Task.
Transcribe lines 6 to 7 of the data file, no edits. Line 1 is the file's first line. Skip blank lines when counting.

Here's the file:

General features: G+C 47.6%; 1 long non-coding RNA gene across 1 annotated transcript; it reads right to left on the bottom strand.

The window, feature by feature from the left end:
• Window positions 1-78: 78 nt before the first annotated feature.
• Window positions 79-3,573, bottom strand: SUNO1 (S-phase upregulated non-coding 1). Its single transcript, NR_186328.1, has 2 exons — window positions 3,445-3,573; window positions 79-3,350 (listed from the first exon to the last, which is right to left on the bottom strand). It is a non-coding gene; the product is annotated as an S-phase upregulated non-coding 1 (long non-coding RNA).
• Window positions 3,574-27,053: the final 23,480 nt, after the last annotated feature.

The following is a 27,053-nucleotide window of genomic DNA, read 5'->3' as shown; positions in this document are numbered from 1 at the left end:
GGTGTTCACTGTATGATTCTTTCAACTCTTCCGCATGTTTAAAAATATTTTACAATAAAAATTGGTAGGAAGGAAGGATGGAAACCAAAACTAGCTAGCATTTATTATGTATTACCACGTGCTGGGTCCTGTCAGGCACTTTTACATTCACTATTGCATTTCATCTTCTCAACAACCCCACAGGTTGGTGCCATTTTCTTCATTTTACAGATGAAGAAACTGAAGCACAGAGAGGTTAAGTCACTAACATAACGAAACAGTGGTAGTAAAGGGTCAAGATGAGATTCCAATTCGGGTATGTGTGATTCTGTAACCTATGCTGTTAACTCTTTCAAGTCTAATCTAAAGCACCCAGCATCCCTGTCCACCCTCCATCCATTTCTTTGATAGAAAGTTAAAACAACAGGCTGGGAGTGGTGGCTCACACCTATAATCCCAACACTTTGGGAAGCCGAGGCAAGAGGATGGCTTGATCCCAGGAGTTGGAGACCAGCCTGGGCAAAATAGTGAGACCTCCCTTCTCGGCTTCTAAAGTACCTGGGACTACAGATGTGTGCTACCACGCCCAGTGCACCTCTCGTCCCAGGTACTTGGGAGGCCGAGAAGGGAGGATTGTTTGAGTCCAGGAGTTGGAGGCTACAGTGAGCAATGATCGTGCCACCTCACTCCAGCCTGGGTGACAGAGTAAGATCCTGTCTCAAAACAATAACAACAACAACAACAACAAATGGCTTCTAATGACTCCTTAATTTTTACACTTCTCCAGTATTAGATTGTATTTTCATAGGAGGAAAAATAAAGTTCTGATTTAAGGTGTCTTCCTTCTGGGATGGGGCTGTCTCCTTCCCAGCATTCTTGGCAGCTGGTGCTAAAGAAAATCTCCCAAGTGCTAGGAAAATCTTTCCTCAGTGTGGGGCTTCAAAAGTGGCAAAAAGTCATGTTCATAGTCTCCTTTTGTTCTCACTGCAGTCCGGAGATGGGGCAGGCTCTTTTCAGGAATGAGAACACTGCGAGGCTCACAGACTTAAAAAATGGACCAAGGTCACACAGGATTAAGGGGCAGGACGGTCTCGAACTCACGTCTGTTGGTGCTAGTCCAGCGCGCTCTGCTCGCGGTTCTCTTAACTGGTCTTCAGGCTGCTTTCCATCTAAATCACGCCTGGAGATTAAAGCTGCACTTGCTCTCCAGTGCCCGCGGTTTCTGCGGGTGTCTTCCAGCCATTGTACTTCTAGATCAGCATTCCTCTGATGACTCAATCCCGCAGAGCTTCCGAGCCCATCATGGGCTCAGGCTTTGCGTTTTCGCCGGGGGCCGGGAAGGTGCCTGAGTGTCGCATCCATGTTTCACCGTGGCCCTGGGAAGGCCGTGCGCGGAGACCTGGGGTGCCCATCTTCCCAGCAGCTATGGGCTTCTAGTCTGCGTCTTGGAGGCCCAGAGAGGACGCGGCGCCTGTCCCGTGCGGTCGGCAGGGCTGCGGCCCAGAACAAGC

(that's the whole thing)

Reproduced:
The following is a 27,053-nucleotide window of genomic DNA, read 5'->3' as shown; positions in this document are numbered from 1 at the left end:
GGTGTTCACTGTATGATTCTTTCAACTCTTCCGCATGTTTAAAAATATTTTACAATAAAAATTGGTAGGAAGGAAGGATGGAAACCAAAACTAGCTAGCATTTATTATGTATTACCACGTGCTGGGTCCTGTCAGGCACTTTTACATTCACTATTGCATTTCATCTTCTCAACAACCCCACAGGTTGGTGCCATTTTCTTCATTTTACAGATGAAGAAACTGAAGCACAGAGAGGTTAAGTCACTAACATAACGAAACAGTGGTAGTAAAGGGTCAAGATGAGATTCCAATTCGGGTATGTGTGATTCTGTAACCTATGCTGTTAACTCTTTCAAGTCTAATCTAAAGCACCCAGCATCCCTGTCCACCCTCCATCCATTTCTTTGATAGAAAGTTAAAACAACAGGCTGGGAGTGGTGGCTCACACCTATAATCCCAACACTTTGGGAAGCCGAGGCAAGAGGATGGCTTGATCCCAGGAGTTGGAGACCAGCCTGGGCAAAATAGTGAGACCTCCCTTCTCGGCTTCTAAAGTACCTGGGACTACAGATGTGTGCTACCACGCCCAGTGCACCTCTCGTCCCAGGTACTTGGGAGGCCGAGAAGGGAGGATTGTTTGAGTCCAGGAGTTGGAGGCTACAGTGAGCAATGATCGTGCCACCTCACTCCAGCCTGGGTGACAGAGTAAGATCCTGTCTCAAAACAATAACAACAACAACAACAACAAATGGCTTCTAATGACTCCTTAATTTTTACACTTCTCCAGTATTAGATTGTATTTTCATAGGAGGAAAAATAAAGTTCTGATTTAAGGTGTCTTCCTTCTGGGATGGGGCTGTCTCCTTCCCAGCATTCTTGGCAGCTGGTGCTAAAGAAAATCTCCCAAGTGCTAGGAAAATCTTTCCTCAGTGTGGGGCTTCAAAAGTGGCAAAAAGTCATGTTCATAGTCTCCTTTTGTTCTCACTGCAGTCCGGAGATGGGGCAGGCTCTTTTCAGGAATGAGAACACTGCGAGGCTCACAGACTTAAAAAATGGACCAAGGTCACACAGGATTAAGGGGCAGGACGGTCTCGAACTCACGTCTGTTGGTGCTAGTCCAGCGCGCTCTGCTCGCGGTTCTCTTAACTGGTCTTCAGGCTGCTTTCCATCTAAATCACGCCTGGAGATTAAAGCTGCACTTGCTCTCCAGTGCCCGCGGTTTCTGCGGGTGTCTTCCAGCCATTGTACTTCTAGATCAGCATTCCTCTGATGACTCAATCCCGCAGAGCTTCCGAGCCCATCATGGGCTCAGGCTTTGCGTTTTCGCCGGGGGCCGGGAAGGTGCCTGAGTGTCGCATCCATGTTTCACCGTGGCCCTGGGAAGGCCGTGCGCGGAGACCTGGGGTGCCCATCTTCCCAGCAGCTATGGGCTTCTAGTCTGCGTCTTGGAGGCCCAGAGAGGACGCGGCGCCTGTCCCGTGCGGTCGGCAGGGCTGCGGCCCAGAACAAGC